Designation of a representative in writing found critical to making a lawful determination
Matter of Richards v City of Binghamton, 2011 NY Slip Op 00306, Appellate Division, Third Department
James Richards, a City of Binghamton firefighter, was receiving benefits pursuant to General Municipal Law §207-a as a result of his suffering a job-related disability.
Binghamton’s independent medical examiner subsequently determined that Richards was capable of returning to modified duty with specific restrictions and Fire Chief Daniel Thomas sent Richards a letter directing him to complete certain medical procedures and tests “within 30 days and report to work for light duty on a date six days from the date of the letter.” Richards was also advised that he had 10 days to appeal the determination by submitting a written request for appeal, accompanied by medical documentation that he was unable to perform light duty tasks.
Richards “was away on vacation” when Chief Thomas sent him the letter. The letter, however, was not received until after the deadlines for Richards to report to work or appeal had passed. Ultimately the city terminated Richards’ §207-a benefits following a number of communications and Richards sued, complaining that Binghamton failed to “comply with proper procedures.” Supreme Court agreed and directed the city to “continue paying benefits,” ruling that Richards was entitled to a hearing.
The Appellate Division agreed, holding that “Because [Binghamton] did not comply with its own procedures prior to terminating [Richards’] benefits, Supreme Court properly annulled the determination.”
The court noted that “A municipality is entitled to order medical examinations of a firefighter who is receiving benefits and direct the employee to return to light duty work if medically able (see General Municipal Law § 207-a , ).” Further, said the court, a municipality may terminate benefits if a firefighter refuses to report for such work, citing General Municipal Law §207-a.
Although §207-a does set out a procedural framework that must be followed for such determinations, it does permit "each municipality to formulate its own procedure consistent with the demands of due process” and such procedures may be established through collective bargaining.
In this instance, said the Appellate Division, the collective bargaining agreement [CBA] between Richards’ union and Binghamton provides that disagreements concerning determinations, other than initial determinations, — including whether a firefighter is able to perform light duty work — "will be resolved in accordance with the current City procedure using an impartial hearing officer."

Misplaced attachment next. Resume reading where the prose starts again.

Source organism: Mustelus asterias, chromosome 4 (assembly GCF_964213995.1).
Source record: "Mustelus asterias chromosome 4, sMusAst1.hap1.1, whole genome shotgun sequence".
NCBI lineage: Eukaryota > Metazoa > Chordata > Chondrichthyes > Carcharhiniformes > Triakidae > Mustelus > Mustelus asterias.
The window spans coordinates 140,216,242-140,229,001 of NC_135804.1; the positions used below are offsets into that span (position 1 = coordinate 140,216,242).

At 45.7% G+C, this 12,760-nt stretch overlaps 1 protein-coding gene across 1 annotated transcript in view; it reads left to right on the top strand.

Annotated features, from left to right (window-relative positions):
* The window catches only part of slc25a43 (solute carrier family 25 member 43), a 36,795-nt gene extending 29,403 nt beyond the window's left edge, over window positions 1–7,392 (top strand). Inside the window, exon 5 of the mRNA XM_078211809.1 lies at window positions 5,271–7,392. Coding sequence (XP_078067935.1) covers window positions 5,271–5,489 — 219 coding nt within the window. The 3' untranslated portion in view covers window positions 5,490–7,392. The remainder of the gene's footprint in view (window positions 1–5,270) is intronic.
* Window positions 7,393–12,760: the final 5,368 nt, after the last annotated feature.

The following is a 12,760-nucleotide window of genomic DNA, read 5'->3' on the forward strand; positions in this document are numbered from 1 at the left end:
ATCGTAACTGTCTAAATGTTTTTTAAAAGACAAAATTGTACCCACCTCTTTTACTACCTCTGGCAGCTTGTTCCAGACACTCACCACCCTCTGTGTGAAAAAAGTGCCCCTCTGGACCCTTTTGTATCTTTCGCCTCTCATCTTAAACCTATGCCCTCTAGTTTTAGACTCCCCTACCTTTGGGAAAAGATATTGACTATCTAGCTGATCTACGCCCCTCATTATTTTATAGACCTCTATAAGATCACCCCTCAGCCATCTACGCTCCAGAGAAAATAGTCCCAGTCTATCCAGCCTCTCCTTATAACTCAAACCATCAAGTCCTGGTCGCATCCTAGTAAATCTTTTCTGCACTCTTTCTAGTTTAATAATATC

The CBA, however, did not define what constituted the "current City procedure" and the parties did not agree on the meaning of that term. This did not create any insurmountable obstacle for the court, however, as the Appellate Division held that “Even if we accept [the city’s] contention that the CBA incorporates an undated document entitled Firefighter's and Police Officer's Disability Procedure (FPODP) as the current procedure, [the city] cannot prevail because it failed to comply with the FPODP.
The FPODP provided, in pertinent part, that "the Commissioner shall order the individual to report for such available modified duty.” Further, the parties agreed that Binghamton’s mayor is the "Commissioner," although that term is defined to also include "an agent appointed by" the Commissioner and so designated in writing by the Mayor.*
The Appellate Division found that because the record did not contain any written designation by the mayor granting “an agent” authority to perform the functions of the Commissioner, Chief Thomas did not qualify as the Commissioner's agent.
Accordingly, said the court, Thomas's letter does not constitute an order by the Commissioner, so Richards’ “noncompliance with that letter” cannot serve as a proper basis for discontinuing benefits.
Further, assuming that Chief Thomas’ letter was proper, the FPODP merely requires an individual who disagrees with the Commissioner's determination regarding a modified duty assignment to serve the Commissioner with "a demand for a hearing," It does not mention any supporting medical documentation is required to perfect such a demand.
Accordingly, the Appellate Division rejected the city’s argument that “pursuant to case law, [Richards] was not entitled to a hearing because he did not provide medical proof that he is unable to perform modified duties.
The court ruled that the case law cited by Binghamton, which included Matter of Uniform Firefighters of Cohoes, Local 2562, IAFF, AFL-CIO v City of Cohoes, 94 NY2d 686, was inapplicable as the city had chosen “a procedural framework that does not require that medical proof be submitted along with the hearing request.”
* The designation of an “agent” in writing may critical in other situations as well. For example, Section 75.2 of the Civil Service Law permits an appointing authority to designate “a deputy or other person ... in writing” to conduct a disciplinary hearing for the purpose of making findings of fact and recommendations concerning the disposition of the charges filed against the employee and the penalty, if any, to be imposed. The importance of naming a hearing officer in writing is demonstrated by Perez v NYS Dept. of Labor, 665 NYS2d 714. Citing the Court of Appeals ruling in Wiggins v Board of Education, 60 NY2d 385, the Appellate Division said that because there was no written designation appointing the hearing officer, the appointing authority “lacked jurisdiction” to maintain the initial disciplinary proceeding” against Perez.
The decision is posted on the Internet at:
For additional information about concerning administering General Municipal Law Sections 207-a/207-c and providing benefits thereunder go to: http://booklocker.com/books/3916.html
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